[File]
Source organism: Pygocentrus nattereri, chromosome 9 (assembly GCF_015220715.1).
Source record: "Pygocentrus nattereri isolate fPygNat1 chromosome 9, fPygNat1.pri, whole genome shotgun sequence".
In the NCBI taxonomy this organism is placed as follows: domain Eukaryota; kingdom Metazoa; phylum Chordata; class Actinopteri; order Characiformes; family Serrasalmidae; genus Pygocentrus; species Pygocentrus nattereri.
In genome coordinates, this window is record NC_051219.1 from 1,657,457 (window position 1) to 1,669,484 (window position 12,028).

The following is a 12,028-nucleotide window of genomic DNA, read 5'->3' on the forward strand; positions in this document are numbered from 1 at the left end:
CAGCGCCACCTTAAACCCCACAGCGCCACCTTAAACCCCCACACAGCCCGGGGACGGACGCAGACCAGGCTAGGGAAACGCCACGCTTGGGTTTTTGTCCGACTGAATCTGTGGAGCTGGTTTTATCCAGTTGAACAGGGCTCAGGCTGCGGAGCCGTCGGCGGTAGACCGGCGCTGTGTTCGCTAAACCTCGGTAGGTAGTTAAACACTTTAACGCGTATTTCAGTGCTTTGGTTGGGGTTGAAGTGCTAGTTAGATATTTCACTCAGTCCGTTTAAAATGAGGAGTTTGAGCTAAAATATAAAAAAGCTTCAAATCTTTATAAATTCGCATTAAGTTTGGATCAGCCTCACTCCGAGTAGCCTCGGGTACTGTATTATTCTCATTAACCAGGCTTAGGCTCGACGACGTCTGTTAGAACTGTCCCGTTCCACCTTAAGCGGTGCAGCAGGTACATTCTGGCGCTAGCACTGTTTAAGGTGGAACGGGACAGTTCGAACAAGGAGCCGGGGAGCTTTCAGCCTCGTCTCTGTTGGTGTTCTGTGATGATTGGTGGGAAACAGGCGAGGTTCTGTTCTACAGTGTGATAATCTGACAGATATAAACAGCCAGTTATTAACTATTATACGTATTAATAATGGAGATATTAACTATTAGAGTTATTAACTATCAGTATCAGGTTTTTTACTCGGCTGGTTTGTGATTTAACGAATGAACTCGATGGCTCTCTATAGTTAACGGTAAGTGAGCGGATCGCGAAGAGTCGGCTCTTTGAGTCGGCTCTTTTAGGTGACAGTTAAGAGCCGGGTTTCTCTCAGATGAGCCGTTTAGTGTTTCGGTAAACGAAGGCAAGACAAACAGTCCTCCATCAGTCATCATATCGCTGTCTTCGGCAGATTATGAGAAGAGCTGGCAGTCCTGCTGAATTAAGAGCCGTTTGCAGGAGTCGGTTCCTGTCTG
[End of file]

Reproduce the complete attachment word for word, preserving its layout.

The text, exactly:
Source organism: Pygocentrus nattereri, chromosome 9 (assembly GCF_015220715.1).
Source record: "Pygocentrus nattereri isolate fPygNat1 chromosome 9, fPygNat1.pri, whole genome shotgun sequence".
In the NCBI taxonomy this organism is placed as follows: domain Eukaryota; kingdom Metazoa; phylum Chordata; class Actinopteri; order Characiformes; family Serrasalmidae; genus Pygocentrus; species Pygocentrus nattereri.
In genome coordinates, this window is record NC_051219.1 from 1,657,457 (window position 1) to 1,669,484 (window position 12,028).

The following is a 12,028-nucleotide window of genomic DNA, read 5'->3' on the forward strand; positions in this document are numbered from 1 at the left end:
CAGCGCCACCTTAAACCCCACAGCGCCACCTTAAACCCCCACACAGCCCGGGGACGGACGCAGACCAGGCTAGGGAAACGCCACGCTTGGGTTTTTGTCCGACTGAATCTGTGGAGCTGGTTTTATCCAGTTGAACAGGGCTCAGGCTGCGGAGCCGTCGGCGGTAGACCGGCGCTGTGTTCGCTAAACCTCGGTAGGTAGTTAAACACTTTAACGCGTATTTCAGTGCTTTGGTTGGGGTTGAAGTGCTAGTTAGATATTTCACTCAGTCCGTTTAAAATGAGGAGTTTGAGCTAAAATATAAAAAAGCTTCAAATCTTTATAAATTCGCATTAAGTTTGGATCAGCCTCACTCCGAGTAGCCTCGGGTACTGTATTATTCTCATTAACCAGGCTTAGGCTCGACGACGTCTGTTAGAACTGTCCCGTTCCACCTTAAGCGGTGCAGCAGGTACATTCTGGCGCTAGCACTGTTTAAGGTGGAACGGGACAGTTCGAACAAGGAGCCGGGGAGCTTTCAGCCTCGTCTCTGTTGGTGTTCTGTGATGATTGGTGGGAAACAGGCGAGGTTCTGTTCTACAGTGTGATAATCTGACAGATATAAACAGCCAGTTATTAACTATTATACGTATTAATAATGGAGATATTAACTATTAGAGTTATTAACTATCAGTATCAGGTTTTTTACTCGGCTGGTTTGTGATTTAACGAATGAACTCGATGGCTCTCTATAGTTAACGGTAAGTGAGCGGATCGCGAAGAGTCGGCTCTTTGAGTCGGCTCTTTTAGGTGACAGTTAAGAGCCGGGTTTCTCTCAGATGAGCCGTTTAGTGTTTCGGTAAACGAAGGCAAGACAAACAGTCCTCCATCAGTCATCATATCGCTGTCTTCGGCAGATTATGAGAAGAGCTGGCAGTCCTGCTGAATTAAGAGCCGTTTGCAGGAGTCGGTTCCTGTCTG